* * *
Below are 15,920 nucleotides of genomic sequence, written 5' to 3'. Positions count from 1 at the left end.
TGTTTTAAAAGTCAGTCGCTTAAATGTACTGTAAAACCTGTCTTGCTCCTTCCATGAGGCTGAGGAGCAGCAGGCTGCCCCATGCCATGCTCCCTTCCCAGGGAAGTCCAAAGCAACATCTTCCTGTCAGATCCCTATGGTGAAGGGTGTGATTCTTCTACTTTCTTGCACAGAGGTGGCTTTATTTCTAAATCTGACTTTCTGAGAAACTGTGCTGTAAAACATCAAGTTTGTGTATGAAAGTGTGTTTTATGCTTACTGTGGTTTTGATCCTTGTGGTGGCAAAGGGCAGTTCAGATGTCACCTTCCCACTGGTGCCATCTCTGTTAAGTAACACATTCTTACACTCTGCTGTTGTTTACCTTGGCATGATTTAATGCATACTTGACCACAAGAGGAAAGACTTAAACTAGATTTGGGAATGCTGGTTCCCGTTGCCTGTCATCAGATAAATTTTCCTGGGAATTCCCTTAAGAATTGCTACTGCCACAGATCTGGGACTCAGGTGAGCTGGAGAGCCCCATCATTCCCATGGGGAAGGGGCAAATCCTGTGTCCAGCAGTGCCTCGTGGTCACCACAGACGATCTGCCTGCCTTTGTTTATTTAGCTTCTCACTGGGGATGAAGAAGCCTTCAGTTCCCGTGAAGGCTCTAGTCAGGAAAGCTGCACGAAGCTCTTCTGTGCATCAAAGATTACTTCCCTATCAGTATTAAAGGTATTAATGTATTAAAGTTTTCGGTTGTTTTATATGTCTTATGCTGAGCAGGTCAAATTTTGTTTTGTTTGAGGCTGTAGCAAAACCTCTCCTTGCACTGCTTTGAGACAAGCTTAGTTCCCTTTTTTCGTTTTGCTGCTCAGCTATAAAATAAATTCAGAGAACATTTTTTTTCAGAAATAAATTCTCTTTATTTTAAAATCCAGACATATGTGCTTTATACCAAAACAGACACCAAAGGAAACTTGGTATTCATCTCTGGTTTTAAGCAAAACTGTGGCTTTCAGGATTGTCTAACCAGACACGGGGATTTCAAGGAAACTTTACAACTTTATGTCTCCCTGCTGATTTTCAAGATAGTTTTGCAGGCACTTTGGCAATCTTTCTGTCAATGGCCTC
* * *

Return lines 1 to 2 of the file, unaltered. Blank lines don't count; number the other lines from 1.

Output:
Below are 15,920 nucleotides of genomic sequence, written 5' to 3'. Positions count from 1 at the left end.
TGTTTTAAAAGTCAGTCGCTTAAATGTACTGTAAAACCTGTCTTGCTCCTTCCATGAGGCTGAGGAGCAGCAGGCTGCCCCATGCCATGCTCCCTTCCCAGGGAAGTCCAAAGCAACATCTTCCTGTCAGATCCCTATGGTGAAGGGTGTGATTCTTCTACTTTCTTGCACAGAGGTGGCTTTATTTCTAAATCTGACTTTCTGAGAAACTGTGCTGTAAAACATCAAGTTTGTGTATGAAAGTGTGTTTTATGCTTACTGTGGTTTTGATCCTTGTGGTGGCAAAGGGCAGTTCAGATGTCACCTTCCCACTGGTGCCATCTCTGTTAAGTAACACATTCTTACACTCTGCTGTTGTTTACCTTGGCATGATTTAATGCATACTTGACCACAAGAGGAAAGACTTAAACTAGATTTGGGAATGCTGGTTCCCGTTGCCTGTCATCAGATAAATTTTCCTGGGAATTCCCTTAAGAATTGCTACTGCCACAGATCTGGGACTCAGGTGAGCTGGAGAGCCCCATCATTCCCATGGGGAAGGGGCAAATCCTGTGTCCAGCAGTGCCTCGTGGTCACCACAGACGATCTGCCTGCCTTTGTTTATTTAGCTTCTCACTGGGGATGAAGAAGCCTTCAGTTCCCGTGAAGGCTCTAGTCAGGAAAGCTGCACGAAGCTCTTCTGTGCATCAAAGATTACTTCCCTATCAGTATTAAAGGTATTAATGTATTAAAGTTTTCGGTTGTTTTATATGTCTTATGCTGAGCAGGTCAAATTTTGTTTTGTTTGAGGCTGTAGCAAAACCTCTCCTTGCACTGCTTTGAGACAAGCTTAGTTCCCTTTTTTCGTTTTGCTGCTCAGCTATAAAATAAATTCAGAGAACATTTTTTTTCAGAAATAAATTCTCTTTATTTTAAAATCCAGACATATGTGCTTTATACCAAAACAGACACCAAAGGAAACTTGGTATTCATCTCTGGTTTTAAGCAAAACTGTGGCTTTCAGGATTGTCTAACCAGACACGGGGATTTCAAGGAAACTTTACAACTTTATGTCTCCCTGCTGATTTTCAAGATAGTTTTGCAGGCACTTTGGCAATCTTTCTGTCAATGGCCTC